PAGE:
The Ark Encounter will not qualify for $18 million in tax rebates

The Ark Encounter will not qualify for $18 million in tax rebates January 26, 2016

Photo: Ark Encounter, LLC

Monday’s Federal Court ruling that ordered the Commonwealth of Kentucky to move forward with the state’s Tourism Development Program application is being heralded by Ken Ham has a huge win, not only for religious freedom, in his opinion, but also for his park which he says is now eligible for the $18 million tax incentive rebate.

The truth is, however, the Ark Encounter will not qualify for the full $18 million based on the visitor report issued by Hunden Strategic Partners.

When the Ark Encounter filed their request for an $18 million tax incentive two years ago they had to submit to a review by Hunden Strategic Partners in Chicago to review and evaluate the parks projected attendance to qualify for such subsidies.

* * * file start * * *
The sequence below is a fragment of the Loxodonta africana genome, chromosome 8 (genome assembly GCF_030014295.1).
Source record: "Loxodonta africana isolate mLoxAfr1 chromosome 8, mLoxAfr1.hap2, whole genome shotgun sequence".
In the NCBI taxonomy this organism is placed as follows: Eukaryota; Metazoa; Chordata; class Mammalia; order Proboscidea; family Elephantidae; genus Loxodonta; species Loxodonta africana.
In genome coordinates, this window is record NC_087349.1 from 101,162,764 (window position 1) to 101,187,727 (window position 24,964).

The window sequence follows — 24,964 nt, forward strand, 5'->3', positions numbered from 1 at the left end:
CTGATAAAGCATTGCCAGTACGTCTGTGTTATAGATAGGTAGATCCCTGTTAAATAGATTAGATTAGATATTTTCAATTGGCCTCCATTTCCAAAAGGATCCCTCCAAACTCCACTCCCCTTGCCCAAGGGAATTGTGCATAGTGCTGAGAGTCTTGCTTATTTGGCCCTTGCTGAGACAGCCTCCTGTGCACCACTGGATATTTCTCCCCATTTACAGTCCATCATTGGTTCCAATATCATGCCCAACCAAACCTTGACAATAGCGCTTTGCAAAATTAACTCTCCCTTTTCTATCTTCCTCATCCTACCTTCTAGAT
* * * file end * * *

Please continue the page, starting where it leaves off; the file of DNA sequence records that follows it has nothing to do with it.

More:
According to the Courier-Journal,

The study was commissioned by the Kentucky Tourism, Arts and Heritage Cabinet as part of its review of Ark Encounter’s application for up to $18.25 million in state tax incentives.

Although the project is smaller and would attract fewer visitors the previously estimated, the consultant concluded the project met the state requirement of having an economic benefit qualifying to the state incentives.

Ed Hensley of the Kentucky Secular Society got hold of the report through the Freedom of Information Act and emailed it over to me.

The Ark Encounter estimated that they would see 1.2 to 2 million visitors per year. However, Hunden estimated in the first year the park would receive roughly 325,000, with a peak attendance in the third year around 425,000, declining to 275,000 after that.

The Ark Encounter estimates, as seen below, come from a report the park commissioned on its own from America’s Research Group (ARG). ARG is owned and operated by Britt Beemer, a man who has co-authored multiple books with Ken Ham.

 Based on an extensive independent feasibility study conducted by America’s Research Group, we expect over 1,600,000 guests our first year.

This same myth was also even more greatly exaggerated by Ken Ham who wrote on his website:

… the full-size Noah’s Ark, when it opens in 2016, is estimated to attract up to 2 million visitors a year